OTTAWA — Grain farmers are adamant that Agriculture and Agri-Food Canada was wrong when it concluded this week grain farmers were, at most, paying $819 a year in carbon tax to dry their corn, wheat, barley and other grains, in an analysis the government says was based on numbers the farmers themselves provided.
Markus Haerle, chair of the Grain Farmers of Ontario, says the carbon-tax bill for drying corn from his 800-hectare farm in St. Isidore, Ont., was $8,500 last fall, and that he is not alone.
Ontario farmers, along with grain-growers in Alberta, Saskatchewan and Manitoba, are asking Agriculture Minister Marie-Claude Bibeau to reconsider her determination not to exempt grain-drying from the carbon tax. She says an exemption isn’t needed because the cost is, at most, equivalent to about 0.5 per cent of farmers’ total operating costs.
“It’s very disappointing,” said Haerle.
Ottawa does exempt fuel used to run farm vehicles, and partially exempt fuel to heat commercial greenhouses, mainly because of competitive pressures with American farmers who don’t pay the carbon tax, plus a lack of greener alternatives.
Ottawa’s carbon tax, which started at $20 per tonne of greenhouse-gas emissions produced and is rising $10 each year until it hits $50 in 2022, is applied in provinces without their own equivalent prices. Right now it applies at $30 a tonne in Alberta, Saskatchewan, Manitoba and Ontario.
At $20 a tonne, the price adds about 3.9 cents to a cubic metre of natural gas and 3.1 cents to a litre of propane, the two fuels used to run grain dryers.
After a wet, late spring and an early, snowy fall, farmers last year were turning to grain-dryers more than usual and upped their lobbying efforts to get grain-drying exempted from the carbon tax as well. Bibeau asked provincial governments and farm groups to submit their costs.
The Alberta government estimated the carbon tax costs its farmers $2.7 million at $20 a tonne, and will rise to $7 million at $50 a tonne. Agricultural Producers of Saskatchewan said their producers were paying another 50 cents per acre of planting for using grain dryers in 2019, and that will rise to $1.26 per acre in 2022.
Keystone Agricultural Producers in Manitoba did a survey of its members and found that for corn, the added cost for grain-drying from the carbon tax was $3 an acre at $20 a tonne.
And the Grain Farmers of Ontario said for its producers the carbon tax cost about $5.50 per acre of corn.
Bibeau’s department then took the numbers provided by the farmers and did its own analysis, adjusting the submitted figures so they could be compared directly to each other. It was that adjustment that came up with the figures Bibeau released this week, that the carbon tax cost between $210 and $819 per farm for grain drying.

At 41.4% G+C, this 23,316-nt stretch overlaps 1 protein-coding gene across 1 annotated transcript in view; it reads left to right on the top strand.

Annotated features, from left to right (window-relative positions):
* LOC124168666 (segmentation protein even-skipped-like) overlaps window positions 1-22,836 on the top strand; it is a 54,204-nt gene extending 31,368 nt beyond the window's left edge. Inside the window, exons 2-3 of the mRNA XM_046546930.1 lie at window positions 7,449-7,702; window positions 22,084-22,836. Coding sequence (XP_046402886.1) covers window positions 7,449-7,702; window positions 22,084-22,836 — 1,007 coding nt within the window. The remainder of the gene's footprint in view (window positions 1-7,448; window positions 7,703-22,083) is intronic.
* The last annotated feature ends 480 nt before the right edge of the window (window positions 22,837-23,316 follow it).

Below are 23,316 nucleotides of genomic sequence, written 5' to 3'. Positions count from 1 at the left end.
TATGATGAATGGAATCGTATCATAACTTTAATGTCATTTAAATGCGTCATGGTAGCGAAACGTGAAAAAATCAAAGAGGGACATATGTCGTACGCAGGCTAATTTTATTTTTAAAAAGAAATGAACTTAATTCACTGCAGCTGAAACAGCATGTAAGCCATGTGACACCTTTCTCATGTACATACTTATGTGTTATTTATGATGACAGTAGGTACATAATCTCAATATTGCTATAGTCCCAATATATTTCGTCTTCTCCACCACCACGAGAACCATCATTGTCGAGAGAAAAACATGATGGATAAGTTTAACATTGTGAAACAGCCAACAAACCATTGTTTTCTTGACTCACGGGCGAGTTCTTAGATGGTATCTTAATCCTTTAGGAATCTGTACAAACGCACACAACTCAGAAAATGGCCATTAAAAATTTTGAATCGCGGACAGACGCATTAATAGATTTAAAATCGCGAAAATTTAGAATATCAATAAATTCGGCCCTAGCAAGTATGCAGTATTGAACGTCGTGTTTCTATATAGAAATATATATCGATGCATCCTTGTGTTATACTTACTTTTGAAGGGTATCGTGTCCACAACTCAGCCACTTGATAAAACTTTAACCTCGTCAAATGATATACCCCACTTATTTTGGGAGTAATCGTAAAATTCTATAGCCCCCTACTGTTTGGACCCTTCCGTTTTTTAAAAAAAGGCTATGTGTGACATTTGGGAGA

Todd Lewis, chair of the Agricultural Producers of Saskatchewan, said the numbers don’t make sense to him, with some of his farmers spending upwards of $10,000 in carbon tax on grain drying.
Haerle said he thinks the government must have taken the total costs and divided them by the total number of grain farms, rather than just those that have grain dryers on their own properties. A spokesman for Bibeau said that was not the case.
Haerle also said unlike most businesses, farmers don’t set the prices they get for their products, so they can’t raise their prices to pass on the cost to consumers.
Lewis said there are ways to make grain dryers more efficient but they are very expensive up-front and the tax is so much it is going to mean farmers don’t have the money to invest in upgrades.
Bibeau said in a statement the government is willing to work with provincial governments and farmers on that, pointing to the recent $2-million joint program with Alberta to cover up to half the costs of making dryers more efficient.
“We are always open to working with our provincial counterparts on cost-shared Canadian Agricultural Partnership programming, such as this,” Bibeau said.
She also said the carbon tax is being rebated 100 per cent to households and through the Climate Action Incentive Fund, which helps businesses, including farmers, improve their energy efficiency.
This report by The Canadian Press was first published June 12, 2020.
Mia Rabson, The Canadian Press